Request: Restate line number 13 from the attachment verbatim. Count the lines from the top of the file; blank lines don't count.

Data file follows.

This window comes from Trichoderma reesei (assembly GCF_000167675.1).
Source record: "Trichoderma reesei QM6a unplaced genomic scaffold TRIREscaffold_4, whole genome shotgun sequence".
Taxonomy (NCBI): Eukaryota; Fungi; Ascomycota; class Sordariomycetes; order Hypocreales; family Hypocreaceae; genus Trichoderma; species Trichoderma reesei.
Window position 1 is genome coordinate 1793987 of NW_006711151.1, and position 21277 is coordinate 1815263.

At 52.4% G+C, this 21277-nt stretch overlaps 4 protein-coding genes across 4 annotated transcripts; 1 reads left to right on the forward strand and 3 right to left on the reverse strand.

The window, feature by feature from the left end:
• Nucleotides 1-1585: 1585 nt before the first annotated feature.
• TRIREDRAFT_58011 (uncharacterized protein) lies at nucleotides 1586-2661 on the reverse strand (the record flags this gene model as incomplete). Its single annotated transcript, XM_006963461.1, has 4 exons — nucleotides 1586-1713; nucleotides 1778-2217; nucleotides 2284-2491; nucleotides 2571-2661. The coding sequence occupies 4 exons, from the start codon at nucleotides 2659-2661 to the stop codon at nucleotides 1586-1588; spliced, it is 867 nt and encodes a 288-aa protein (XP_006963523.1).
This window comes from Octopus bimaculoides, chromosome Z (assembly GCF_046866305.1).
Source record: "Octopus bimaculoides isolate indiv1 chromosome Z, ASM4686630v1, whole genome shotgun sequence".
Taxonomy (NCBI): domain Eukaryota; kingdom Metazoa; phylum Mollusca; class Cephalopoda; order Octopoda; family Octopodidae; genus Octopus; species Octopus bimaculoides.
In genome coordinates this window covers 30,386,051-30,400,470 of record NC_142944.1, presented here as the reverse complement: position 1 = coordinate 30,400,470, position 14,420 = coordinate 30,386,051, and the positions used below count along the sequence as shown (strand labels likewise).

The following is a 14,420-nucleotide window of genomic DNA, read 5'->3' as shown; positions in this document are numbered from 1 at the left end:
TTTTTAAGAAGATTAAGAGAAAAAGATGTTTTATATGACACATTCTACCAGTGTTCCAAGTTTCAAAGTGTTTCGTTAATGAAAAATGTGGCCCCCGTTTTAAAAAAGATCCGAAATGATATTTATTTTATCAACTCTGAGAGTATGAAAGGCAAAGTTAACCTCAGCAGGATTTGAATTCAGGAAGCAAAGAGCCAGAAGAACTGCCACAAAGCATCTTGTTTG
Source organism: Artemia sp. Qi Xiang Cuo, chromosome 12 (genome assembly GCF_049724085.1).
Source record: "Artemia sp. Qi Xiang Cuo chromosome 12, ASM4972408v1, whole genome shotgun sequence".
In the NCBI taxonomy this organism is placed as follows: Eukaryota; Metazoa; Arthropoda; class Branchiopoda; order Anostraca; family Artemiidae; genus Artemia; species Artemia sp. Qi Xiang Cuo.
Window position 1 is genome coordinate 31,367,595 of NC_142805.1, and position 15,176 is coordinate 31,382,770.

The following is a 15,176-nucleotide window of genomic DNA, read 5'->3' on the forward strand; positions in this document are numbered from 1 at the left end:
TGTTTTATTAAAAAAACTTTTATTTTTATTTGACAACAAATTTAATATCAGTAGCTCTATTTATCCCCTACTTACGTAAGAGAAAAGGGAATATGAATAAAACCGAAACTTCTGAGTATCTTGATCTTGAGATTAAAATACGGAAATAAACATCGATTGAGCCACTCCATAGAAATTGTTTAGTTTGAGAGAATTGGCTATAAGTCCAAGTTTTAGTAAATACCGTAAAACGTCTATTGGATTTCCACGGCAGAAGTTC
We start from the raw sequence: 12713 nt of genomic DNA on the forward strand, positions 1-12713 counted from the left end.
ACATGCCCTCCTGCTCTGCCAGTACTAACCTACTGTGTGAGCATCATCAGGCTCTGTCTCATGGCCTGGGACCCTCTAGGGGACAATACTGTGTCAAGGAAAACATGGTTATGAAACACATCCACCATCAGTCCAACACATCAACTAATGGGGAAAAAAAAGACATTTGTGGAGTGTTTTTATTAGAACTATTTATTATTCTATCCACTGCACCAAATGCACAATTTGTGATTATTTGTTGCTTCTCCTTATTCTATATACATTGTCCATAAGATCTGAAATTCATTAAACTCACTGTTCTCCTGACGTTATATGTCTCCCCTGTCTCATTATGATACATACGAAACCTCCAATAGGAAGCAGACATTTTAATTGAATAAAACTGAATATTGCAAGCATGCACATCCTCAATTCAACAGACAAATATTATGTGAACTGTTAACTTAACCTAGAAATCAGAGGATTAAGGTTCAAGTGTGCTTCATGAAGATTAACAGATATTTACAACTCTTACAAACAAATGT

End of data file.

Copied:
The following is a 14,420-nucleotide window of genomic DNA, read 5'->3' as shown; positions in this document are numbered from 1 at the left end: